The Golden Circle reimagined
Organisational behaviour expert, Simon Sinek’s simple but eloquent 2009 TEDx talk, ‘How great leaders inspire action’, is still one of the most popular lectures on the TED website. Sinek codified the “Golden Circle” for successful leadership in three concentric circles: What, How and Why. The last of these — Why — was most important because it articulates a cause, a purpose, or a belief. The most inspired organisations start with interrogating the very reason for existence so that they can unlock great leadership. This is a much bigger ask than just telling the world how one is different or better than the competition and then expecting a purchase, it states a raison d’etre.
Sinek put forward the idea that people buy your philosophy, or why you do something, before they buy what you do or how you do it. Sinek’s uses Apple as a classic example of how the Golden Circle works. Apple’s “why” is they believe in challenging the norm therefore they “think differently”. People buy into the “why”. How do Apple express their “why”? They design their electronics more beautifully than anyone else in the world — effectively a physical embodiment of their “why”. Result: Apple is the most valued publicly-traded company in history. According to the New York Times, at the close of 2017, the stock price pushed Apple’s market value over $900 bn.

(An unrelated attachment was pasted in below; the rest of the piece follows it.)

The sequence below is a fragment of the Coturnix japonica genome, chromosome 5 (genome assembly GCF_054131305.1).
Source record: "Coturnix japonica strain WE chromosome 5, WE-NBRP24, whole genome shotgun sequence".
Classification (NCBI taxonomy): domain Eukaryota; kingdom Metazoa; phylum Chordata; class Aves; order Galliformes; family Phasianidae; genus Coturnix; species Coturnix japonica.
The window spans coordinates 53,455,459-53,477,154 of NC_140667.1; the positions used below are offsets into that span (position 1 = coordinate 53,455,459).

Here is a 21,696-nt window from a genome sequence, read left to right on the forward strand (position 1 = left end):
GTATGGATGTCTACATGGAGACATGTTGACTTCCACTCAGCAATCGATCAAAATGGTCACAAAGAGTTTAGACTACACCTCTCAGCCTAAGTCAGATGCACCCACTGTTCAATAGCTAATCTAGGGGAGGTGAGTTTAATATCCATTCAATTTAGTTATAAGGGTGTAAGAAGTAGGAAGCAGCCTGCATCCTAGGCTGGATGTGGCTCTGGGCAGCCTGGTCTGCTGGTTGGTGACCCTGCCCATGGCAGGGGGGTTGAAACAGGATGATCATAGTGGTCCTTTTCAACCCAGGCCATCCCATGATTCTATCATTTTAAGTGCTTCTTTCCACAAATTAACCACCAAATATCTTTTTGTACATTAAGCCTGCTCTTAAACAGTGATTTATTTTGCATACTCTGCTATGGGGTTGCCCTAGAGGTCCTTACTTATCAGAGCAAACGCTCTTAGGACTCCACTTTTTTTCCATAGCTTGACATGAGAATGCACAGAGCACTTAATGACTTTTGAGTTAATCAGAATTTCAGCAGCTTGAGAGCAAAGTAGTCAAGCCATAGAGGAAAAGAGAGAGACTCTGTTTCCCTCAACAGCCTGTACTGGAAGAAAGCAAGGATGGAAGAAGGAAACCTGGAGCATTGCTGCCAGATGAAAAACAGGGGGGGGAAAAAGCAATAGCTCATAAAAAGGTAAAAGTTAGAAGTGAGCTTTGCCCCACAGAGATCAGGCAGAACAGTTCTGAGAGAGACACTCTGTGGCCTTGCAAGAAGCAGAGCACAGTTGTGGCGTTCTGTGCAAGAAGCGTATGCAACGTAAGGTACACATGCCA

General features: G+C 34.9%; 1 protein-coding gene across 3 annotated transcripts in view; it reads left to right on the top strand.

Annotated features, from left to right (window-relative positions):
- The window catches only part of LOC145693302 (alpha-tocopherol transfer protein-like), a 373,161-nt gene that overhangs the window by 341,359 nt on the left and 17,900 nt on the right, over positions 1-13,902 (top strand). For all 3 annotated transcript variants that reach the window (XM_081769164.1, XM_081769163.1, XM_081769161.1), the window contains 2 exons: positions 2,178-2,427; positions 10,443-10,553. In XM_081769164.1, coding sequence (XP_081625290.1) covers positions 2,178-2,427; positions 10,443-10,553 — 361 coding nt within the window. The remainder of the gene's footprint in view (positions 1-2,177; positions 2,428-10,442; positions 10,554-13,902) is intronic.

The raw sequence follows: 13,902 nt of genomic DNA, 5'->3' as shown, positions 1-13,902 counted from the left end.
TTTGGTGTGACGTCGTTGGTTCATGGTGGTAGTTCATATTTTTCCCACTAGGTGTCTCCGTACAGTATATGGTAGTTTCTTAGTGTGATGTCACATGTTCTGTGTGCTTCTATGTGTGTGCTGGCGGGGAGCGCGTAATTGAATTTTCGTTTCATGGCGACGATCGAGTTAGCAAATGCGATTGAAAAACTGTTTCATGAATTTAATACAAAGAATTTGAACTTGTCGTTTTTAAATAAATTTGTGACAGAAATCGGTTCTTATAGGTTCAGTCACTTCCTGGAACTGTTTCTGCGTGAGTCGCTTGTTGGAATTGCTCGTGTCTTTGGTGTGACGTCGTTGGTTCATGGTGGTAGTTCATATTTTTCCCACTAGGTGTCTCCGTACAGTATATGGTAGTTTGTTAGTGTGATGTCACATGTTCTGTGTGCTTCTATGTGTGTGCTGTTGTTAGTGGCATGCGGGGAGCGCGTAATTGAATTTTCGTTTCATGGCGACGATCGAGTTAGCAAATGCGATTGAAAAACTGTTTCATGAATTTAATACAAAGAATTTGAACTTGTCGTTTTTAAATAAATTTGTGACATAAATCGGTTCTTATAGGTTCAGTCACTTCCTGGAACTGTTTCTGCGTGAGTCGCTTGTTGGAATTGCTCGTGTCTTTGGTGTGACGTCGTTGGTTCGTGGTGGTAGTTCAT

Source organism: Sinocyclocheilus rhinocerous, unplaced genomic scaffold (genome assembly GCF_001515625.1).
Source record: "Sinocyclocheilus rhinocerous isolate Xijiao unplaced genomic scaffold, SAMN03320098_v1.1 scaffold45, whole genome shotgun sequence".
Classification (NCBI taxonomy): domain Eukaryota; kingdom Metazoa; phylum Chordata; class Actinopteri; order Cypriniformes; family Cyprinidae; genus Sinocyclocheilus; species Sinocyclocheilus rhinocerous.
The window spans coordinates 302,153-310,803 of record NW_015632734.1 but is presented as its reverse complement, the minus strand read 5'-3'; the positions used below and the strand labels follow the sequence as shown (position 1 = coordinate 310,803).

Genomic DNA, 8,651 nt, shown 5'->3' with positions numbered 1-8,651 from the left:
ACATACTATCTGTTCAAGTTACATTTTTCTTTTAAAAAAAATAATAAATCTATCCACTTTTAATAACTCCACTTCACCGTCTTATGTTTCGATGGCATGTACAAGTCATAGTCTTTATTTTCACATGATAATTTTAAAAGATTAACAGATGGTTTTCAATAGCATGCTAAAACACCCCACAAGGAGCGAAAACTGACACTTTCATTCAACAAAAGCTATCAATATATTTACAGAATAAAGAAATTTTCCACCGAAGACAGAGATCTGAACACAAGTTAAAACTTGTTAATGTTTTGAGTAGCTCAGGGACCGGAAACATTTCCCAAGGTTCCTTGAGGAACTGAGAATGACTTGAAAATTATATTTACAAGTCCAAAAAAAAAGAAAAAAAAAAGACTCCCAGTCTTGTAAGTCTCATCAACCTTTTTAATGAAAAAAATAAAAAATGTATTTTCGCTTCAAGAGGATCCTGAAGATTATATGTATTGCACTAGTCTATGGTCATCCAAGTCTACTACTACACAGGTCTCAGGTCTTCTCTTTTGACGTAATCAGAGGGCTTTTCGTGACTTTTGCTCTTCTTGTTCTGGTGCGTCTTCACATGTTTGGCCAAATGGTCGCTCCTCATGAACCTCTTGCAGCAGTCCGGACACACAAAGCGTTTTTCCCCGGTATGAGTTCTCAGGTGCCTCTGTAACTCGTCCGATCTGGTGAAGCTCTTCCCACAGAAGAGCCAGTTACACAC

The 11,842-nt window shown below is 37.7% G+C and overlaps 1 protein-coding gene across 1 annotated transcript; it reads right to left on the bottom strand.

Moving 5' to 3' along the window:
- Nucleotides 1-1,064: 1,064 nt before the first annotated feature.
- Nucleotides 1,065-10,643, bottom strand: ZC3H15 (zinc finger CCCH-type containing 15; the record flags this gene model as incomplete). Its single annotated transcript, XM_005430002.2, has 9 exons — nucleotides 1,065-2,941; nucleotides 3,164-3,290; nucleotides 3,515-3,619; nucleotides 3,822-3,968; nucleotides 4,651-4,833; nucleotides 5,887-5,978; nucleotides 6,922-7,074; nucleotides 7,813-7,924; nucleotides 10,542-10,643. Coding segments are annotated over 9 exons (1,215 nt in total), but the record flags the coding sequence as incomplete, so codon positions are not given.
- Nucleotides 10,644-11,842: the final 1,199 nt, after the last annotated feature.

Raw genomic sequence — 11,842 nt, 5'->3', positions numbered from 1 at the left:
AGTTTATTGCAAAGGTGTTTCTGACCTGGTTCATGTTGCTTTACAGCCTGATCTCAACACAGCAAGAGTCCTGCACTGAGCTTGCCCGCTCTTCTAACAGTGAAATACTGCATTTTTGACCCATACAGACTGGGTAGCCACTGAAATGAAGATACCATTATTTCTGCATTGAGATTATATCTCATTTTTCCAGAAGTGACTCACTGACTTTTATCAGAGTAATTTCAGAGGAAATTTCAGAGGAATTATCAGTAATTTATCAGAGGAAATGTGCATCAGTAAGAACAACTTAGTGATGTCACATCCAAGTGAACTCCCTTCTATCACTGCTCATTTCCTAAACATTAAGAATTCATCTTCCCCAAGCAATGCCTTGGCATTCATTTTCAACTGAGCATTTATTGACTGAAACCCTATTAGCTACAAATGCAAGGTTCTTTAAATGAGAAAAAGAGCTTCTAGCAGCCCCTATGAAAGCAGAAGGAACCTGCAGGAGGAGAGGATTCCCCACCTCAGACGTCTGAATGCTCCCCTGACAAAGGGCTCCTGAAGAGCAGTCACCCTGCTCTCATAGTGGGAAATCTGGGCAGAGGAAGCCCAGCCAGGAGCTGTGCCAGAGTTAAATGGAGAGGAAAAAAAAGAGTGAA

When things like equal pay for equal work, behaviour befitting a CEO and paying corporation tax can be discovered and shared at a swipe of a finger, the brilliance of the Golden Circle starts to look a little bit rudimentary.
However, a lot has changed in the last decade since since the Golden Circle was first drawn. The most significant of these changes is pervasive connectivity through The Internet of Things (IoT) and Big Data in a world of high speed, mostly unregulated information on a multiple platforms and devices. In addition to these incredible leaps and bounds in information and data, transparency is now required for publicly listed companies. When things like equal pay for equal work, behaviour befitting a CEO and paying corporation tax can be discovered and shared at a swipe of a finger, the brilliance of the Golden Circle starts to look a little bit rudimentary.
Why not break ‘Why’, ‘How’ and ‘What’ out of their concentric circles and imagine Sinek’s “ask why” journey in the form of the Ikigai, a Japanese concept that helps to discover one’s reason for being.
It’s a relatively new concept here in the West, but similar to The Golden Circle in that it is introspective, but it takes into account the nuances that exist between what we love, what we need, what we’re good at and what people will pay for. This could be a new way of organising how a business thinks about itself and what they stand for.
It might take some time before the business world catches on to the Ikigai, at the moment it is still synonymous with personal and professional development. Although examples of the Ikigai at work in business are slim, here are a couple of examples of businesses leaders who use it in their work for the YMCA in Sydney and in a bee-keeping micro-business in London. There was a time in the workplace when a yoga class was seen as a bit left-field and something you probably wouldn’t mention in the break room for fear of being judged. Today it isn’t uncommon to see yoga classes offered as part of a company’s health and wellness program. Being curious about new approaches and how they might affect positive change is the trademark of the most forward-thinking brands and businesses. If lunchtime yoga and nap-time pods can ease their way into the mainstream, surely a few overlapping circles aren’t far behind.